Space Docking Positions China to Challenge U. S. Leadership in Space

Floodlight from Shenzhou 8 along with new avionics finds its’ Tiangong target at 17,500 mph in darkness at more than 200 mi. altitude just before successful docking. Photo Credit: China Manned Space Engineering Office.

China’s successful automated docking between the unmanned Shenzhou 8 active vehicle and Tiangong 1 module gives China the keys to many additional manned and unmanned operations in space.  Some of these will be military in Earth orbit while some others will fly well beyond Earth to the Moon where Chinese “Astro Miners” will plumb the Moon’s resources.

With this new capability Shenzhous can dock with Orbital modules left in space by other Shenzhous or the larger module type spacecraft like Tiangong, then build up larger docked modules like the planned 60 ton 2020 station.

In the future the Chinese can develop two and three stage lunar mission spacecraft like the Apollo Command Module -Lunar Module stack that carried 12 Americans to the lunar surface, and then enabled them to return to Earth.  All of that was made possible by rendezvous and docking hardware and software programs.  The Chinese have far more access to powerful computers to help such missions than did the U. S. in the 1960s.

The Chinese can be expected to build man tented military surveillance spacecraft like the U. S. Manned Orbiting Laboratory (MOL) that never flew and the Soviet Almaz military stations in addition to  or as part of the 60 ton station.

And for unmanned missions,  a proven autonomous rendezvous and docking capability will enable them to undertake automated sample returns to the Moon and Mars.   Some Apollo astronauts like Apollo 17 Commander Eugene Cernan ,  believe there will be Chinese footprints on the Moon well before mid century.

Mission Control Center in the Beijing Aerospace Command and Control Center displays graphs and timing displays tied to the rendezvous Photo Credit: BACC

Speaking to journalists in Ottawa Canada,  Cernan asserted “There’s no question in my mind at all that they are going to develop the capability to go to the moon and probably establish colonies there to take advantage of some of the resources that are on the moon,”
Cernan  said,   China is “eight or ten years away” from landing on the moon and when they get there they are going to literally own it because no other countries have any plans to go there. During December 1972, the now 77 year old astronaut spent more than 3 days on the lunar surface with fellow astronaut geologist Jack Schmitt.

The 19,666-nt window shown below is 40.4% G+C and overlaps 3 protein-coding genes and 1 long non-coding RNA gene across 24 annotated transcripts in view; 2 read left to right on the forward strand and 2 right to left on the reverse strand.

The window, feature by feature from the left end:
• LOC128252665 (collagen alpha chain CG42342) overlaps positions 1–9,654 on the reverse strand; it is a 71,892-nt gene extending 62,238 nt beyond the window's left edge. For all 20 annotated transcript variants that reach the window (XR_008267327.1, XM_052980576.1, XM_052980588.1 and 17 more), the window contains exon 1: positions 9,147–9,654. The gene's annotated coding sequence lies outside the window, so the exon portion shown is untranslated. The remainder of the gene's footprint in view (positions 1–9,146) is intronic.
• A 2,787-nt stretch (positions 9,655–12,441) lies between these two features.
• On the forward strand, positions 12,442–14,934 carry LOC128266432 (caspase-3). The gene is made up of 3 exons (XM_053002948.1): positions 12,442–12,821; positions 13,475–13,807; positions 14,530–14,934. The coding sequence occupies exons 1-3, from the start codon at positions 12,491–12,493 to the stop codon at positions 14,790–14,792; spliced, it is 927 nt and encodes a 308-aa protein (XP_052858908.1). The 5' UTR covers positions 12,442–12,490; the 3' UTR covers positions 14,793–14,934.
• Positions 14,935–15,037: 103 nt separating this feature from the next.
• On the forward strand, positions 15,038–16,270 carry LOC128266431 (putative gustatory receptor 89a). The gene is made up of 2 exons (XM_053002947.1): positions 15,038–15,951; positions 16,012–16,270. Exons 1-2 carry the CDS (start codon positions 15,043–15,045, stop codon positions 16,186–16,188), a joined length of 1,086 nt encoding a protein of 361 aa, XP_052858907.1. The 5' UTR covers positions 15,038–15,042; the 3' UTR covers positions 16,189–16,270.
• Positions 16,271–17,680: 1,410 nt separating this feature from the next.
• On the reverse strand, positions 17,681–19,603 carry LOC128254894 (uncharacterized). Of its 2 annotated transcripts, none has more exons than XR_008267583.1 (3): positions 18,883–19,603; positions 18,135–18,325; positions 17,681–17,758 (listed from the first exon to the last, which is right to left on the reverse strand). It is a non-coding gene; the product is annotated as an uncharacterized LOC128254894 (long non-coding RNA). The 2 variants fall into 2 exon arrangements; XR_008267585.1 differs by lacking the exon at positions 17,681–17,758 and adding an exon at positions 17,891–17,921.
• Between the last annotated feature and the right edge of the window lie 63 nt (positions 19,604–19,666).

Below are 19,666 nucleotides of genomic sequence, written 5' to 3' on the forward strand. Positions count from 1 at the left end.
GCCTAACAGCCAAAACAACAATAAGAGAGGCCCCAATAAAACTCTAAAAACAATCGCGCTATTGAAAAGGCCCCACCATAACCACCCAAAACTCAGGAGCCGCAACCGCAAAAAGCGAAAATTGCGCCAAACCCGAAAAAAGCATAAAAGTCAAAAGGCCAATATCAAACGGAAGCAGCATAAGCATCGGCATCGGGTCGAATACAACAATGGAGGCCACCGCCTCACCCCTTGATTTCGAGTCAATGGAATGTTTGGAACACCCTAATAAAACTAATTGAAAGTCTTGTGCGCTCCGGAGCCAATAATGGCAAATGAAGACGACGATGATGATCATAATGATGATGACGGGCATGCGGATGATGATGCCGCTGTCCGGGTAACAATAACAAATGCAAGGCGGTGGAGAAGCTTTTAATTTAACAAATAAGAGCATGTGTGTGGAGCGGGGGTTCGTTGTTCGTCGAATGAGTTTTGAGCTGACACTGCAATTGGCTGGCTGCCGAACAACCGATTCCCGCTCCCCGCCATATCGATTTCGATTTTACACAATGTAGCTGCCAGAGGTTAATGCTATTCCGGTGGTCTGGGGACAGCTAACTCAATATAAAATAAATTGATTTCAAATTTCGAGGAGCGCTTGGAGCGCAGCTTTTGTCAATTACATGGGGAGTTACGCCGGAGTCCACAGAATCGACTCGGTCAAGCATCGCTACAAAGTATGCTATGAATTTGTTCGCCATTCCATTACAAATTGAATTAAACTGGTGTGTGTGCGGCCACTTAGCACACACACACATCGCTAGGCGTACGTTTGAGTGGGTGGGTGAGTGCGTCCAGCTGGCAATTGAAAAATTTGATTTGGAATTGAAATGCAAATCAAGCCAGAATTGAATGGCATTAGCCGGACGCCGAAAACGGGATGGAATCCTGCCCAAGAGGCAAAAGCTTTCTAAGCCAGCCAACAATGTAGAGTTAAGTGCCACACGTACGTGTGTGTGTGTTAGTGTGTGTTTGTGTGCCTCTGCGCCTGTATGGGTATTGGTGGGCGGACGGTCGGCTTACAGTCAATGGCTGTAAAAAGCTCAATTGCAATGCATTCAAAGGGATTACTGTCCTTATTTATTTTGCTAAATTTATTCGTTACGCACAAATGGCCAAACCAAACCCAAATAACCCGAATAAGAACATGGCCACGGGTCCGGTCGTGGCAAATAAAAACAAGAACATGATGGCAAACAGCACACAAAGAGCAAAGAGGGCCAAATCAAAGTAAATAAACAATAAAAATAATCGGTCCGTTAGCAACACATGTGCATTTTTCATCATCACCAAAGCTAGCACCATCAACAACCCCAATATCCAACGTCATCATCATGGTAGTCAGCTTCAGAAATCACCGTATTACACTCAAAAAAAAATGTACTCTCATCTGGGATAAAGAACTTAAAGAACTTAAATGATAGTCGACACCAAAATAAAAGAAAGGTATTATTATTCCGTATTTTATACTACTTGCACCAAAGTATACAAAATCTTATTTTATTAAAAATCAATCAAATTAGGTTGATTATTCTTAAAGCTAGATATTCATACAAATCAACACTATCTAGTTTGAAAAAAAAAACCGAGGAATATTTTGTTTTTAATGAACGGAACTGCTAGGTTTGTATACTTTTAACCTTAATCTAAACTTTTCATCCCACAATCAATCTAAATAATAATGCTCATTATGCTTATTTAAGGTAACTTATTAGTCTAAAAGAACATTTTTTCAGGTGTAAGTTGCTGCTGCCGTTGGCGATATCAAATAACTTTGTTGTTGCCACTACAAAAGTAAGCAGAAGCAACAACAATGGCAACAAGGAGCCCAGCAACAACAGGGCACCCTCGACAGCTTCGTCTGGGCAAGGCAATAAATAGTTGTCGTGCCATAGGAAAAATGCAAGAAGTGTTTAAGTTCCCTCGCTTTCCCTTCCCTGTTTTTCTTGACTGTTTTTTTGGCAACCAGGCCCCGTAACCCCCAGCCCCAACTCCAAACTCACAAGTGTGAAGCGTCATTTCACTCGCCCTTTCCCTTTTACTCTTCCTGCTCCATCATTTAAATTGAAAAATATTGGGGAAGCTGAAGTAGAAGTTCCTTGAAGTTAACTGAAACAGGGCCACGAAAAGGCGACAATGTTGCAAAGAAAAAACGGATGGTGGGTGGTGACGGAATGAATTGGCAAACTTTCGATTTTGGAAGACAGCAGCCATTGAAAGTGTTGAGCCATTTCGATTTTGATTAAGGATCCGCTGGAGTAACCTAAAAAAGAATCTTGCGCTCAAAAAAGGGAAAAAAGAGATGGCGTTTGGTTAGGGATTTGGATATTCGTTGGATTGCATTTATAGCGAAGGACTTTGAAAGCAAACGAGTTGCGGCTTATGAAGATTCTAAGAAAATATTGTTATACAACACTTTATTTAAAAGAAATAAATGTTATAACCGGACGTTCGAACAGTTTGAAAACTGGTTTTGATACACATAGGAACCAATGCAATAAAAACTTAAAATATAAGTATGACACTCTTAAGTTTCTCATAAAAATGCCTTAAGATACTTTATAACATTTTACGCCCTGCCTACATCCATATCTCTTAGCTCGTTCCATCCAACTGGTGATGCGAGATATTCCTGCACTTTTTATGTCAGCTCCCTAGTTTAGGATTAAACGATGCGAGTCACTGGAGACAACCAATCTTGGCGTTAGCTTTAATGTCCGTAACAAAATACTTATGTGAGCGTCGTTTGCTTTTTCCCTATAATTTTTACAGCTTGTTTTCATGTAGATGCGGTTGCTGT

“The Chinese have a long-term plan that’s going to leave the rest of us behind quite frankly and I’m worried about it,” he said in an interview with The Canadian Press.

Cernan said if China assumes a position of leadership in space, “it’s going to have significant negative effects on western civilization, particularly the United States for many years to come.”

Flying in darkness over territory China has declined to identify Shenzhou’s,  optical rendezvous system began providing inputs to backup the various radar and beacon systems measuring the range and range rate between the two spacecraft.

One of several television recordings taking place on board was one from the glass cockpit in the descent module showing the active instrument displays, even though no Chinese astronauts were on board. These will be useful in training for later docking missions.

Shenzhou spacecraft with docking system mounted to the nose of its orbital module is removed from thermal vacuum chamber weeks before launch. Note positioning petals on the docking hardware. They can physically force the target spacecraft into docking alignment. Photo Credit: China Manned Space Engineering

Commanded from the Beijing Aerospace Command and Control Center, the docking took place at 1:36 a.m. Beijing time as the two vehicles flew at 17,500 mph.

Shenzhou 8 made four stops spaced at 5 km, 400 meters, 140 meters and 30 meters behind Tiangong-1 during the rendezvous, so that the controllers could double check the two vessels’ positions, said Ma Yongping, deputy director of the Beijing center.

He said the docking port on the front of Shenzhou 8’s orbital module is the country’s most complicated space device so far, he said.

“The docking port has more than 10,000 small parts, including some 300 bearings and 300 gear wheels. This places high demands on the spacecraft’s control system,” he said.

Engineers have nearly 100 responses planned to cope with possible emergencies.

If all goes according to plan, the two vessels will fly as one for 12 days before separating and docking again on Nov 14. They will orbit together for two more days and separate on Nov 16. The Shenzhou 8 return capsule is set to return to Earth on Nov 17 leaving its orbital module in space.


  1. You have the best (or least bad) coverage of the docking hardware that I could find.

    Unfortunately nobody goes into a serious discussion of incompatibility/compatibility with APAS-95.

    • Alain,

      Thanks for the comment. The APAS-95 incompatability with ISS makes sense, at least perhaps from the perspective of the Chinese. After all, they don’t need ISS compatibility now that they have their own space station.

      Why that incompatibility exists…well, that’s another matter all-together.


  2. The Chinese docking system is definitely compatible with the APAS-89/95, which has been officially confirmed. BTW, the SZ-8/TG-1 rendezvous and docking used a microwave radar and a laser radar.

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